How to Make a Claim for Unpaid Wages in Singapore
Being paid for our hard work is a right that we all have. However, there are instances where employers fail to pay their employees, pay them less than what they are owed or pay them later than they are supposed to.
If you are experiencing this issue, know that there are ways to make a claim for unpaid wages in Singapore.
In this blog post, we will discuss the steps you should take to ensure that your claim for unpaid wages is successful.
Keep track of your working hours and wages
Before filing a claim for unpaid wages in Singapore, it is crucial to have a clear understanding of the amount you are owed. Keep a record of the hours you have worked, your wages you are meant to be paid, the wages you were actually paid and any payslips, particularly if you are paid by the hour or paid on a casual basis.
Some employers may dispute the amount owed, so having a well-documented record with relevant and objective proof can help you in your claim.
Attempt to resolve the issue with your employer
If you have not been paid or have been underpaid, approach your employer and try to resolve the issue informally with them. Provide them with your records of working hours and wages and state your case.
Sometimes, employers may have made an honest mistake or may have been experiencing financial difficulties. If you are comfortable with it, you can work out a plan with them to get paid back gradually.
Once you have come to an agreement with your employer on how your unpaid wages are to be repaid, put the terms of the agreement down in writing. This will ensure that your rights are protected, should your employer subsequently rescind on their agreement.
Submit a formal complaint to the Ministry of Manpower (MOM)
If you are unable to resolve the issue with your employer and a considerable amount of time has passed, the next step would be to lodge a formal complaint with MOM.
You will need to provide them with your employment contract and payslip records. MOM will investigate the matter, and they may try to mediate the case to resolve the issue.
Attend mediation / file a claim at the Employment Claims Tribunal (ECT)
If MOM cannot resolve the case with your employer, you will be referred to attend a mediation session with your employer at the Tripartite Alliance for Dispute Management (TADM).
The mediator will attempt to help you and your employer reach an agreement. If no agreement is reached, you can file a claim to the Employment Claims Tribunal (ECT). Your claim and supporting documents will be filed on the Community Justice and Tribunals System (CJTS).
Lawyers are not allowed to represent any party at the ECT, whether during a hearing or a case management conference (CMC). You must present your own case unless you have been given approval by the ECT to be represented by another person.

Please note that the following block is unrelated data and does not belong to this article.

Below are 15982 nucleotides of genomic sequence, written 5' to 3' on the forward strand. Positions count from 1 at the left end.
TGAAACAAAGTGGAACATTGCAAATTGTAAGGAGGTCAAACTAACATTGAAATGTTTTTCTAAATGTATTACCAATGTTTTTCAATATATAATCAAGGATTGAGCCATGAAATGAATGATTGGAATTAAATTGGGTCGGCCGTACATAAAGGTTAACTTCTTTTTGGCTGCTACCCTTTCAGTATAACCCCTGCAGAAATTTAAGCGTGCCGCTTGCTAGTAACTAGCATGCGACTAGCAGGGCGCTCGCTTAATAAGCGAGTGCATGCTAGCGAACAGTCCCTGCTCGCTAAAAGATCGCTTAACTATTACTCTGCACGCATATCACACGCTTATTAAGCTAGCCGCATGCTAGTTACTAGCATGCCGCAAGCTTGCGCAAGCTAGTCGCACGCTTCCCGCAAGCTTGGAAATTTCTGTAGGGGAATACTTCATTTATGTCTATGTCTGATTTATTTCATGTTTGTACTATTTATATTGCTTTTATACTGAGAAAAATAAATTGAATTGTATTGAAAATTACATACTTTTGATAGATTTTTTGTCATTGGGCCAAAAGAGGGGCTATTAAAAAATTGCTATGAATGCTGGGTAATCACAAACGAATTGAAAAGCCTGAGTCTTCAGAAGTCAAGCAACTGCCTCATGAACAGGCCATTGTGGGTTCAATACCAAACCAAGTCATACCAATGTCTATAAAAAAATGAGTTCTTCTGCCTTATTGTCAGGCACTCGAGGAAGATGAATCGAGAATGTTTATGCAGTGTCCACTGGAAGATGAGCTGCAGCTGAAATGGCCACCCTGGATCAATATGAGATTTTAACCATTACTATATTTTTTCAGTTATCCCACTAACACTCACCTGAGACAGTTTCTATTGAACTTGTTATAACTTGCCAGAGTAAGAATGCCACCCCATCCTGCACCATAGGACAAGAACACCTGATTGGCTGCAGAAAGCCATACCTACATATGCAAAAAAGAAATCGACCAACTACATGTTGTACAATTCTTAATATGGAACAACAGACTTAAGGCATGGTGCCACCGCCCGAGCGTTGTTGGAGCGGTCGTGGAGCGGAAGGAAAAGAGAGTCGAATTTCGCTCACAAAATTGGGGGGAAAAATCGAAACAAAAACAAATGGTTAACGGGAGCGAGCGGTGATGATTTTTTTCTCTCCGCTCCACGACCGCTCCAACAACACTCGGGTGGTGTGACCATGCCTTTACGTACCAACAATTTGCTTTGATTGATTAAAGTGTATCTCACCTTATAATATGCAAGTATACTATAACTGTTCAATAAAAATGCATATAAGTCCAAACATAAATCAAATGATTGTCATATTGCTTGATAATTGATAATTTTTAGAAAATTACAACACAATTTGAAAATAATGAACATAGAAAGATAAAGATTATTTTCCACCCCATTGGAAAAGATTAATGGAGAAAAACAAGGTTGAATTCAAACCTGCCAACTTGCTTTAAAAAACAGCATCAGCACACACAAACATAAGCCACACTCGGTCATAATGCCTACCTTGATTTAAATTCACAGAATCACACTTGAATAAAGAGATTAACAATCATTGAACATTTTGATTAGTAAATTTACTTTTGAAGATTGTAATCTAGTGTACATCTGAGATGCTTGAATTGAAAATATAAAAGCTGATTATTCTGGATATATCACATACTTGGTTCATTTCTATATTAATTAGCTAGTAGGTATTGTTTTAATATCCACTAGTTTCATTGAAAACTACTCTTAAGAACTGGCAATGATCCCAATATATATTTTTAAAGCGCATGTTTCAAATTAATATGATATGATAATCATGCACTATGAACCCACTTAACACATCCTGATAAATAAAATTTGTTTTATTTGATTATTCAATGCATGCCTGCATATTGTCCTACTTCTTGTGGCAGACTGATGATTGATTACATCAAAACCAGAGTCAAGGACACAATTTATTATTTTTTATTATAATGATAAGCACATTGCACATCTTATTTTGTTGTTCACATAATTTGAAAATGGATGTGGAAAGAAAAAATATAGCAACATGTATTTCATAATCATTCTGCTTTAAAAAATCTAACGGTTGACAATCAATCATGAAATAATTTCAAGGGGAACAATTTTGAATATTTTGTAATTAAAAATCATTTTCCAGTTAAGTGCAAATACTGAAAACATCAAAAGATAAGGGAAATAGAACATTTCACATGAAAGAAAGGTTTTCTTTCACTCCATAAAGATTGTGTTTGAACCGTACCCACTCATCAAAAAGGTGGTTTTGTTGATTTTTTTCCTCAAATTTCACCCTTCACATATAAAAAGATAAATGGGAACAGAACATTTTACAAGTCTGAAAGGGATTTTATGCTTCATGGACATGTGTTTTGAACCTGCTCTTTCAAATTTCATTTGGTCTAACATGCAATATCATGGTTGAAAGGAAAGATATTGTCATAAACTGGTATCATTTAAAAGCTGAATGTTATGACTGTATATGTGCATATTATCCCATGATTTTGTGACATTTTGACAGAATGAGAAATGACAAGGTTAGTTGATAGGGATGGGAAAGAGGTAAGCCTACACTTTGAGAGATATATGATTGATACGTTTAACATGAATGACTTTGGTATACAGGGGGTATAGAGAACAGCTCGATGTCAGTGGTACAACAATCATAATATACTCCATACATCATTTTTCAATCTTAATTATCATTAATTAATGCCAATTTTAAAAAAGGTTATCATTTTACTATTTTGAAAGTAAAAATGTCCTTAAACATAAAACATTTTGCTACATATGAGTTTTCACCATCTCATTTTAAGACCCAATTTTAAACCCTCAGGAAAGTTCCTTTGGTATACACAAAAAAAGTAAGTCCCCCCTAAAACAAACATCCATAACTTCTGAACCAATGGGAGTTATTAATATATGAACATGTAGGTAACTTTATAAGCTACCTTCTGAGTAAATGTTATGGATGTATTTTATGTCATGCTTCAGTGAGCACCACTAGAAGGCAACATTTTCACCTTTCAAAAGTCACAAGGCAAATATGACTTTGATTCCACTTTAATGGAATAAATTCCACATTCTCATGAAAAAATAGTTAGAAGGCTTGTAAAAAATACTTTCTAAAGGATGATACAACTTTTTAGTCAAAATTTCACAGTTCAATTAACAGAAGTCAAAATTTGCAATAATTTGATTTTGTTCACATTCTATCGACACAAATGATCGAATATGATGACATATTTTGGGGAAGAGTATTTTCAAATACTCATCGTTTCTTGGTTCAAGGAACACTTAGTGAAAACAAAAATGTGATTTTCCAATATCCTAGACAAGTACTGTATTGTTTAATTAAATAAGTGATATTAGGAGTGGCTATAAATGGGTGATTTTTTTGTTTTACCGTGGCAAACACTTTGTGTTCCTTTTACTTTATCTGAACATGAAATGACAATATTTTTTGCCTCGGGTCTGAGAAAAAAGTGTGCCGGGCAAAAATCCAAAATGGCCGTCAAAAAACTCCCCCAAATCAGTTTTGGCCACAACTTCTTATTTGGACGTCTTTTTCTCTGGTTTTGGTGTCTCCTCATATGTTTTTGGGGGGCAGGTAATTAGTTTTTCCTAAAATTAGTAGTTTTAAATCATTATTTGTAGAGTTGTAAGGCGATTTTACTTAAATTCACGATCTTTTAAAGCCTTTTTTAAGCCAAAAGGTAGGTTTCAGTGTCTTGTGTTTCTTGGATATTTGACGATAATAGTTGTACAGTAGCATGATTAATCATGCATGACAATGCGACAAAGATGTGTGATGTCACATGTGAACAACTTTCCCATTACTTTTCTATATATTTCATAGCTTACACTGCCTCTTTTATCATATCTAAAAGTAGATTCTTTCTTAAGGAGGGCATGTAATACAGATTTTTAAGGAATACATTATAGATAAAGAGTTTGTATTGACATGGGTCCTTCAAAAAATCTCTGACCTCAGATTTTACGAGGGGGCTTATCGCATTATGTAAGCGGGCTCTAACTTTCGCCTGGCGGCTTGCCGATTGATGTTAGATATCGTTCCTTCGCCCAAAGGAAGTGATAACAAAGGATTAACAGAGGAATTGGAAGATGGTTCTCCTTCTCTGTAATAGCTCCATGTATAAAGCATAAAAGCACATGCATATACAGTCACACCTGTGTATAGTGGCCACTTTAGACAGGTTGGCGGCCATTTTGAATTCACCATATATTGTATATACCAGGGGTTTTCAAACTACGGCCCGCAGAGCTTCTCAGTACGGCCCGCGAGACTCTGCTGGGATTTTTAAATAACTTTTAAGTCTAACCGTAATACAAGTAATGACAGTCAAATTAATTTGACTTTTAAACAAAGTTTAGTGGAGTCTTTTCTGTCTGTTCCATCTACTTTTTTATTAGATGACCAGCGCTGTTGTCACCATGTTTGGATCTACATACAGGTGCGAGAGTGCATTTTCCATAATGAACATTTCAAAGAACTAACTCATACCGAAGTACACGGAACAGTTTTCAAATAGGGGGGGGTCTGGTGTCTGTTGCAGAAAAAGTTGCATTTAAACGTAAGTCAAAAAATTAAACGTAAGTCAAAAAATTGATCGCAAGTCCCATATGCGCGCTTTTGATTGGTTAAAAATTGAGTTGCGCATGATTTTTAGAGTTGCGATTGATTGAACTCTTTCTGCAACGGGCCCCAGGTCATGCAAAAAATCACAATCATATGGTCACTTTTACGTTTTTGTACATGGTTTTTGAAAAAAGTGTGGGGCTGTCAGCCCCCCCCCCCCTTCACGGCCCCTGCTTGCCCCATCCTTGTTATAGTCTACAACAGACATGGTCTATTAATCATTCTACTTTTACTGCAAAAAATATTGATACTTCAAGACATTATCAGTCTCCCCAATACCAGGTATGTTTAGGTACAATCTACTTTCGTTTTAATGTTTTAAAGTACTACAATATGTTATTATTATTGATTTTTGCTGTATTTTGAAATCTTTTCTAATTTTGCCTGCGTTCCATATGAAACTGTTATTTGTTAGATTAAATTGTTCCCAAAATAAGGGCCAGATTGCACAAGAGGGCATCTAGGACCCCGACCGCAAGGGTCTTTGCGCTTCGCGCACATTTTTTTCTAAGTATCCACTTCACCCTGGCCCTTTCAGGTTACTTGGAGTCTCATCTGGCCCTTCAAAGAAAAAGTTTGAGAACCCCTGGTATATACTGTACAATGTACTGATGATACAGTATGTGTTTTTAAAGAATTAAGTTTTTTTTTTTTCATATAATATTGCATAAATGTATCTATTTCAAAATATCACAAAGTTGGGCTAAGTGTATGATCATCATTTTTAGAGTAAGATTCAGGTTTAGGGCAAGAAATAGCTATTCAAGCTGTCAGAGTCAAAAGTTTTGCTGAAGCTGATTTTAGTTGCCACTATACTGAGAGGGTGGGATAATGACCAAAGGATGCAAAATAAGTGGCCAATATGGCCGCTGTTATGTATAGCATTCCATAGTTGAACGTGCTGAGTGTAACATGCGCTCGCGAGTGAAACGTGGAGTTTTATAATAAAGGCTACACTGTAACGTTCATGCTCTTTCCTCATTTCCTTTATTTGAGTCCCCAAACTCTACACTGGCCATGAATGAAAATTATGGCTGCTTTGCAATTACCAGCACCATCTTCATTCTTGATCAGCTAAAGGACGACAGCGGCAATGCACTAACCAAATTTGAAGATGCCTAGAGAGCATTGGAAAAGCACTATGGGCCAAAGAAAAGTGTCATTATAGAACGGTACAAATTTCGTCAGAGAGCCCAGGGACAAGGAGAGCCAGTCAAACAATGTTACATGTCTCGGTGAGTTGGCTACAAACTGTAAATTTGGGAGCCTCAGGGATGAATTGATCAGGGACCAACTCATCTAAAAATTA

However, it is advisable to seek independent legal advice from a Community Justice Centre or from a lawyer before you make any claims to the ECT or attend any hearings before the ECT to understand what are your rights and what may be required of you.
Attend the hearing at ECT
If your claim is accepted, you will be notified of any upcoming CMC or hearing dates. Attendance of both parties is compulsory at the CMC or hearing at the ECT. If either party is absent without any reasonable excuse, the registrar or the ECT magistrate may continue with the proceedings and issue a default order against the absent party.
If you are unable to attend the CMC or hearing date, please apply via the CJTS for another date and provide your reasons.
You will need to bring your personal identification documents and an original copy of all documents that have been uploaded on CJTS. You should bring all necessary documents and evidence to the hearing to support your case.
At the hearing, the ECT will take into account all circumstances before making an order. Specifically, they will consider whether the claim is made out, whether any party failed to attend any mediation without reasonable excuses and whether any party failed to attend any ECT proceedings without reasonable excuse.
If ECT finds in your favour, the employer will be ordered to pay you the amount owed, along with any interest and costs involved.
How GJC Law can help
Our lawyers can help you understand your legal rights as an employee and your options for making a claim for unpaid wages.
If you decide to pursue a claim for unpaid wages, we can represent you in negotiations with your employer. This can include negotiating a settlement out of court, which can be a faster and less expensive option than going to court.
Alternatively, if you decide to make a claim at the ECT, we can draft any documents on your behalf and advise you how to conduct yourself during any ECT proceedings.
Unpaid wages can be a stressful and frustrating issue to deal with. By keeping track of working hours and wages, attempting to resolve the issue informally, and filing a formal complaint with MOM, employees can work towards receiving the pay they are rightfully owed.
However, it is advisable to seek legal assistance before making a claim and attending a hearing at ECT. Remember, being paid for your work is a fundamental right, and there are legal channels in Singapore to ensure that your employer upholds their obligations.